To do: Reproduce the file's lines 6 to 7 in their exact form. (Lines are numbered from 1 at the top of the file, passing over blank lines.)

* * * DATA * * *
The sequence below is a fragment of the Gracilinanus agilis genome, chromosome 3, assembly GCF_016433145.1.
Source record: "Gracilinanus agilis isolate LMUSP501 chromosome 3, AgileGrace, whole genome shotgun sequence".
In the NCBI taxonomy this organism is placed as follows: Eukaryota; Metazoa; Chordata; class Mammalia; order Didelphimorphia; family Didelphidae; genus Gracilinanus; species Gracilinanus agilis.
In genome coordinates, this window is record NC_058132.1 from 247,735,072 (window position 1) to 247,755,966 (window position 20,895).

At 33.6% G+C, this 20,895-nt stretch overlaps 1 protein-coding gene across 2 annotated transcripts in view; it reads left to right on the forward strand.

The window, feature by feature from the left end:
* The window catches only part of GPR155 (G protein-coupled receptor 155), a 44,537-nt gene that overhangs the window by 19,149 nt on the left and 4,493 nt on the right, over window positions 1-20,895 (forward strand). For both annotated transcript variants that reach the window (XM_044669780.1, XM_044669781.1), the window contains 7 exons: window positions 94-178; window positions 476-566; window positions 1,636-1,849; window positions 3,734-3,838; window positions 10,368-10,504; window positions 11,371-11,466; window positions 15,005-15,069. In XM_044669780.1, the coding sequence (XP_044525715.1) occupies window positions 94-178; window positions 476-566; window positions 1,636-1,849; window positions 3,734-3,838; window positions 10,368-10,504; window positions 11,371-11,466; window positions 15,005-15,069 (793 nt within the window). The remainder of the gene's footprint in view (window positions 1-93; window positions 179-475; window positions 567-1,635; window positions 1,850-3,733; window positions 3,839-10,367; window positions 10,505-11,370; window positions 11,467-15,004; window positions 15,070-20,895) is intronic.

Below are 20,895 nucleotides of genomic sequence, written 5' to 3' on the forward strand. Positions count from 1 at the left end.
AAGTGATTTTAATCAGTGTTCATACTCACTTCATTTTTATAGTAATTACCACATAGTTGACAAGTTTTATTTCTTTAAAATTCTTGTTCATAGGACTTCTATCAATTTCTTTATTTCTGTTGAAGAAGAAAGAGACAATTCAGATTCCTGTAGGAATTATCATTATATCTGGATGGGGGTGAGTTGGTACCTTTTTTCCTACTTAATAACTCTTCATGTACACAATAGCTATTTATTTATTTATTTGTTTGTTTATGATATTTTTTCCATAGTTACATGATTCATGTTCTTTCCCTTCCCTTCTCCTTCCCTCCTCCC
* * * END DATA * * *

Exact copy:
The window, feature by feature from the left end:
* The window catches only part of GPR155 (G protein-coupled receptor 155), a 44,537-nt gene that overhangs the window by 19,149 nt on the left and 4,493 nt on the right, over window positions 1-20,895 (forward strand). For both annotated transcript variants that reach the window (XM_044669780.1, XM_044669781.1), the window contains 7 exons: window positions 94-178; window positions 476-566; window positions 1,636-1,849; window positions 3,734-3,838; window positions 10,368-10,504; window positions 11,371-11,466; window positions 15,005-15,069. In XM_044669780.1, the coding sequence (XP_044525715.1) occupies window positions 94-178; window positions 476-566; window positions 1,636-1,849; window positions 3,734-3,838; window positions 10,368-10,504; window positions 11,371-11,466; window positions 15,005-15,069 (793 nt within the window). The remainder of the gene's footprint in view (window positions 1-93; window positions 179-475; window positions 567-1,635; window positions 1,850-3,733; window positions 3,839-10,367; window positions 10,505-11,370; window positions 11,467-15,004; window positions 15,070-20,895) is intronic.